“What about Purgatory?”
“Fair ball. Look, there were only two vacant arenas, and, well, everybody gets Heaven and Hell, Prin, and no offence, but Purgatory is more of a, well, you know.”
I looked around the empty restaurant, the smudged daylight, the listless streets outside. How long was I going to be in this place?
“Anyway, at the current pace, that’s not going to happen either. But before I call in the consultants to take over, I want to try one more approach. Hugh agrees. I need to add someone to my team. Make a change.”
“You want me to replace one of your own people?”
He made a sour face.
“Not exactly one of my own. The guys and the young lady are fine. More than fine. Good people. The problem is, when this all started, we found out that we’d also qualify for a stack of tax breaks if the project could be designated as educational. It made good sense, business-wise, and so I asked the fellow who helped me put together my Dante collection to sign on as the academic resource. He said yes right away. Maybe too fast. But I can’t blame him. As usual, he was between teaching jobs, and the private-rare-books-library-building business isn’t booming these days, and it turns out we don’t even have to pay him. He qualified for a state retraining program and asked me if he could bring along a couple of his friends. I said sure. Didn’t touch our bottom line and we could list them and their PhDs on our reports. Everybody’s happy. But then things went sideways.”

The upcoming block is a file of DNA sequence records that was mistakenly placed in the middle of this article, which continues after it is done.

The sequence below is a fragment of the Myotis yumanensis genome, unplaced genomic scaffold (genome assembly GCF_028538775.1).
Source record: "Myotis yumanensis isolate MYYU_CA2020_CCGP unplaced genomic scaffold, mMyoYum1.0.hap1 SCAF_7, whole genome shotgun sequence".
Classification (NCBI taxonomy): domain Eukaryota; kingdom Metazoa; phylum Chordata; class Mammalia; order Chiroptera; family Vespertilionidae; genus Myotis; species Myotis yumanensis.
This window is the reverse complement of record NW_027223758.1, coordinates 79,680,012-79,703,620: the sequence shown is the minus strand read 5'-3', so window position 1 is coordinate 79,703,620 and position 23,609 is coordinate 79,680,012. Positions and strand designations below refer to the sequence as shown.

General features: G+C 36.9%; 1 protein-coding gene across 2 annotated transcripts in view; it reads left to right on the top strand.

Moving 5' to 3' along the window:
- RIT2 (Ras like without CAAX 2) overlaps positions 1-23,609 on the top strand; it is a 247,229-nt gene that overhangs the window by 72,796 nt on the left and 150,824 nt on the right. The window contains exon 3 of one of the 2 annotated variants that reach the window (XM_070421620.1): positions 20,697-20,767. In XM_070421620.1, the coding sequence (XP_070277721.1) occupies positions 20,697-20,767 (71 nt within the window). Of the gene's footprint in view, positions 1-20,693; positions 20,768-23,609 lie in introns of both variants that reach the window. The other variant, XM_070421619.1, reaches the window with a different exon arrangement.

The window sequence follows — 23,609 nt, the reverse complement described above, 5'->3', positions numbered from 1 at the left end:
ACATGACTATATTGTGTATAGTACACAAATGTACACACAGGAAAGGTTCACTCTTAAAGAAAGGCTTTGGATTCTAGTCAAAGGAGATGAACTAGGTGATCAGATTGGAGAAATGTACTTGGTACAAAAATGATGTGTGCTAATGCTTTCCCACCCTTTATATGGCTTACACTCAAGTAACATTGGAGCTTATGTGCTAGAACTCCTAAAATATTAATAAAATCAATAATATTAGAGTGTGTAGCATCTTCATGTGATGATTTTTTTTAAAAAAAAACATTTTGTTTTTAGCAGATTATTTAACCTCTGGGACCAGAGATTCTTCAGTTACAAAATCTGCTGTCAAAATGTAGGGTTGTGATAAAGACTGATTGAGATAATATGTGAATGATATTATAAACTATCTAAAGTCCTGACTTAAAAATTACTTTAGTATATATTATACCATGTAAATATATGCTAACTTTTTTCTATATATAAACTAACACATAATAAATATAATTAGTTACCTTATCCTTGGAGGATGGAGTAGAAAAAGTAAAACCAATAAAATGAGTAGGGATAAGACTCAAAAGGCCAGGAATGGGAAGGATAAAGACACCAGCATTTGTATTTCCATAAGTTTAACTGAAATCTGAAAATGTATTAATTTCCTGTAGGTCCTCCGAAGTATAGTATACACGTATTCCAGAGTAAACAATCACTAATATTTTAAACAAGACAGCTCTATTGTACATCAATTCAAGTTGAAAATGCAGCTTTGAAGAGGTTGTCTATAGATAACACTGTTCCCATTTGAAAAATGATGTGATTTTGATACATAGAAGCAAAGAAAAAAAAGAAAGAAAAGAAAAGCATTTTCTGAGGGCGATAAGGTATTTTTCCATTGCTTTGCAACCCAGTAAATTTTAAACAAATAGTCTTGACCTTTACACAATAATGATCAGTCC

“You ever watch mob shows, Prin?”
“So you know what a no-show job is?”
“Yes, I know about no-show jobs.”